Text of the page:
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Exhibit Showcases Works By Artists, Writers Who Have Played In Softball Game

Game Set For August 17 At Herrick Park In East Hampton
(Photo: Artistsvswriters.org)

(Photo: Artistsvswriters.org)

EAST HAMPTON, N.Y. (CBSNewYork) — Some of the most famous artists and bestselling authors in the world will be putting down their pens and paint and picking up bats and gloves this summer for the annual Artists vs. Writers softball game – and some participants’ finest works will be on display in the Hamptons.

As 1010 WINS’ Juliet Papa reported, the artists and writers won’t actually take the field at Herrick Park in East Hampton until Aug. 17. But from June 15 through July 28, visitors can come to Guild Hall in East Hampton to see, “They Played the Game,” an exhibit showcasing past participants’ sketches, sculptures, bestselling books and more are on display this summer at Guild Hall in East Hampton.

This marks the 65th year of the Artists and Writers Game.

Curator Christina Strassfield said along with artworks by Willem de Kooning and Franz Kline, there will also be some Oscar-winning material.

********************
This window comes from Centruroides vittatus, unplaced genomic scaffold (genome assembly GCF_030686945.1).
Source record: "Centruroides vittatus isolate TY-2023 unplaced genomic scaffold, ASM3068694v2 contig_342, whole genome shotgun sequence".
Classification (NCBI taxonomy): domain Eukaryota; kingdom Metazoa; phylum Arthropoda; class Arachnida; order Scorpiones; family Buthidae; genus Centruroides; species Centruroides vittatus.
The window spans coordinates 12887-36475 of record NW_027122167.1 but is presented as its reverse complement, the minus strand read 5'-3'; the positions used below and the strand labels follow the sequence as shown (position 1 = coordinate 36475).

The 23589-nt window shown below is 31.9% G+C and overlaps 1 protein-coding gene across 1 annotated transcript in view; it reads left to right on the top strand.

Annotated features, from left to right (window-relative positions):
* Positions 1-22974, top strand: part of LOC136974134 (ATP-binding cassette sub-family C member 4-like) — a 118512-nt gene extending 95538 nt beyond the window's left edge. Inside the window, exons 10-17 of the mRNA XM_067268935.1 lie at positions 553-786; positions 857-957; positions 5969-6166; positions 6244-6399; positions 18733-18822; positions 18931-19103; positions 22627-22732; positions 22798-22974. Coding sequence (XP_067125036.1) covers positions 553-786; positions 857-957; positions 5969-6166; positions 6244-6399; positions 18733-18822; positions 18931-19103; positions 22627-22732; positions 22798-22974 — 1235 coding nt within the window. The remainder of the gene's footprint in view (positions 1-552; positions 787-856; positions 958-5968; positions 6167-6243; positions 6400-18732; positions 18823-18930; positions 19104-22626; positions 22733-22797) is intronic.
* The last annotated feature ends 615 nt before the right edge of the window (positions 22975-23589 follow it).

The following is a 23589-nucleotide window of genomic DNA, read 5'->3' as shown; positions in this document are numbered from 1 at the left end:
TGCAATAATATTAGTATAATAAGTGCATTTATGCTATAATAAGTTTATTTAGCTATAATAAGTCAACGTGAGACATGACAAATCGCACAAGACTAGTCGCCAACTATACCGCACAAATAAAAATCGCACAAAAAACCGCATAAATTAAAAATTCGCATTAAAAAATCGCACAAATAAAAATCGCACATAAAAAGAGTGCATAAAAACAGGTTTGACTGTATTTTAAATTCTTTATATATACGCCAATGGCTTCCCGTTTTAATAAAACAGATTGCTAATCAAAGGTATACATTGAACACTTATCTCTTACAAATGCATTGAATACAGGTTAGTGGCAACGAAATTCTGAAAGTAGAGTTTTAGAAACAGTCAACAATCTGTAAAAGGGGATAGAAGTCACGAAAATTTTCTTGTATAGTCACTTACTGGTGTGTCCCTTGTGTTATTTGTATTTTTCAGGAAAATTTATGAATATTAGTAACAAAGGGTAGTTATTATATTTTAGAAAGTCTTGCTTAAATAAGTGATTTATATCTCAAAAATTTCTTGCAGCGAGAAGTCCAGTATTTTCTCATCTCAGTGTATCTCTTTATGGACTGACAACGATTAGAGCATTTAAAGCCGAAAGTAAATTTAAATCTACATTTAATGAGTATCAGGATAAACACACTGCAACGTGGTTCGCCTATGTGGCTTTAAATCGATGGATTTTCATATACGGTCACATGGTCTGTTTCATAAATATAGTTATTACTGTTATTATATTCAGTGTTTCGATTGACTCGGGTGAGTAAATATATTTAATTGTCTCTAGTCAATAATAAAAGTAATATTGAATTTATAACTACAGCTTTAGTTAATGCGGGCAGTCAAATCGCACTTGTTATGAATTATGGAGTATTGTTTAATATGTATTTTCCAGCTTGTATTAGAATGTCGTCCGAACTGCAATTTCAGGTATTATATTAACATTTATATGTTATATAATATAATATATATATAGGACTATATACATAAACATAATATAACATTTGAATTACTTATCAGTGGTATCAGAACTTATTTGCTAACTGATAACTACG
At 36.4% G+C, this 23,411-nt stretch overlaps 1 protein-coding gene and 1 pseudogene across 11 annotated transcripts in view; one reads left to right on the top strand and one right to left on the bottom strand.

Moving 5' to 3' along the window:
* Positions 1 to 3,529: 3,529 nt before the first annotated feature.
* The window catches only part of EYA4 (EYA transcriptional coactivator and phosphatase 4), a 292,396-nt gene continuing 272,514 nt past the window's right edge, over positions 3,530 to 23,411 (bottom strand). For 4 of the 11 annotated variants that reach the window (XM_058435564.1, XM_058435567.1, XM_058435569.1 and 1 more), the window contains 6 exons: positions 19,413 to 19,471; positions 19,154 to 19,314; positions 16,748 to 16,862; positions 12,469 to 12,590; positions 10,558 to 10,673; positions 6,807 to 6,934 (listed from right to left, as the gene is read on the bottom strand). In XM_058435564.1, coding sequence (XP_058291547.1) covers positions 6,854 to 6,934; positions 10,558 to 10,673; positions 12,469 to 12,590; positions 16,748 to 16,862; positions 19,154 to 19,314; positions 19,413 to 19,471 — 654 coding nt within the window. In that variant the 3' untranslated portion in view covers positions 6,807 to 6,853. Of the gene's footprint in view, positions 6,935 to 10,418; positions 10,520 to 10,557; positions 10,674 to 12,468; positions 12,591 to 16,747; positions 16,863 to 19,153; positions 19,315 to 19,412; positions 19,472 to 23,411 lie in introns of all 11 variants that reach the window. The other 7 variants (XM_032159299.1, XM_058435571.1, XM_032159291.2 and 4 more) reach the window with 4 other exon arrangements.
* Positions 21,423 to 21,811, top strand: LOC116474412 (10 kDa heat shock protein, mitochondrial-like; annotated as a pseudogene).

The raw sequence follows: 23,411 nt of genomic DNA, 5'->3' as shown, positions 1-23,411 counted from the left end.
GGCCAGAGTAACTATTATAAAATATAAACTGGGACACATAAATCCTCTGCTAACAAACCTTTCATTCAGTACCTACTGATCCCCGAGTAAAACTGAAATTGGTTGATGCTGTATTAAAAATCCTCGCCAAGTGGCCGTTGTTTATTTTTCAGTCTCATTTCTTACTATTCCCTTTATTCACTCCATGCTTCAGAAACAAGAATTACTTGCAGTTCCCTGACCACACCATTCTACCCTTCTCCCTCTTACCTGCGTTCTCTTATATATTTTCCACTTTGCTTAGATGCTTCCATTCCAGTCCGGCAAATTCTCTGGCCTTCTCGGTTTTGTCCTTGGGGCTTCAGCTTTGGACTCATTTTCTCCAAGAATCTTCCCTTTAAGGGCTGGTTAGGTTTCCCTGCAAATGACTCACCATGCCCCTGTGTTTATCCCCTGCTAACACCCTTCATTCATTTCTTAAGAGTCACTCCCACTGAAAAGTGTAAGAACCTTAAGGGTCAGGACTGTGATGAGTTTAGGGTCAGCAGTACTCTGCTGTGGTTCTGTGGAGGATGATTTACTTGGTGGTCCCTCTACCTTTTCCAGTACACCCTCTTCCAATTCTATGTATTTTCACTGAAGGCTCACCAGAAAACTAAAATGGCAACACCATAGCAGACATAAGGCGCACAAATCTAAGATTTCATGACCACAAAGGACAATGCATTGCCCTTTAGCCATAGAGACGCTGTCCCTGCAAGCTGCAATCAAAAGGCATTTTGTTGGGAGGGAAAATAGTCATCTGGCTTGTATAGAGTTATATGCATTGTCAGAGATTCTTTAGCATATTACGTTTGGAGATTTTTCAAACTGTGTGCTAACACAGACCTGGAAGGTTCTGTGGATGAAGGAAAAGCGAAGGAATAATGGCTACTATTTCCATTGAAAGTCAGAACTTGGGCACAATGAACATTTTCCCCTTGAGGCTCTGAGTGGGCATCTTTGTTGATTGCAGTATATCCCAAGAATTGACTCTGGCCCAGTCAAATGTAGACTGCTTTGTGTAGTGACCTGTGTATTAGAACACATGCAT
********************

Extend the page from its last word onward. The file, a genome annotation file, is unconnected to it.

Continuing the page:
“We’re going to have Avery Corman’s screenplay for ‘Kramer vs. Kramer,’” she said.

The Artists vs. Writers Game began as a casual softball game among contemporary artists – many of whom had migrated to eastern Long Island. Writers began joining the artists in the late 1960s, and over time, people of a wide variety of talents began taking to the field, according to a 1997 Ndew York Times report.

An all-star roster of writers, artists, actors, journalists and politicians have participated over the years. Among them have been artist Jackson Pollock; writers Kurt Vonnegut and Peter Maas; actors Alec Baldwin, Dustin Hoffman and Alan Alda; journalists Ben Bradlee, Mort Zuckerman, Walter Isaacson and Gail Sheehy; musician Paul Simon; local TV weatherman Irv “Mr. G” Gikofsky; former Jets football stars Marty Lyons and Wesley Walker; and former Yippies leader and political radical Abbie Hoffman, the New York Times reported.

And former President Bill Clinton umpired the game one year. One must wonder if there were any disputed calls.

“I would love to have been a fly on the wall to have heard what some of these conversations were,” Strassfield said.

A signed letter from Clinton to the game participants is also on display.

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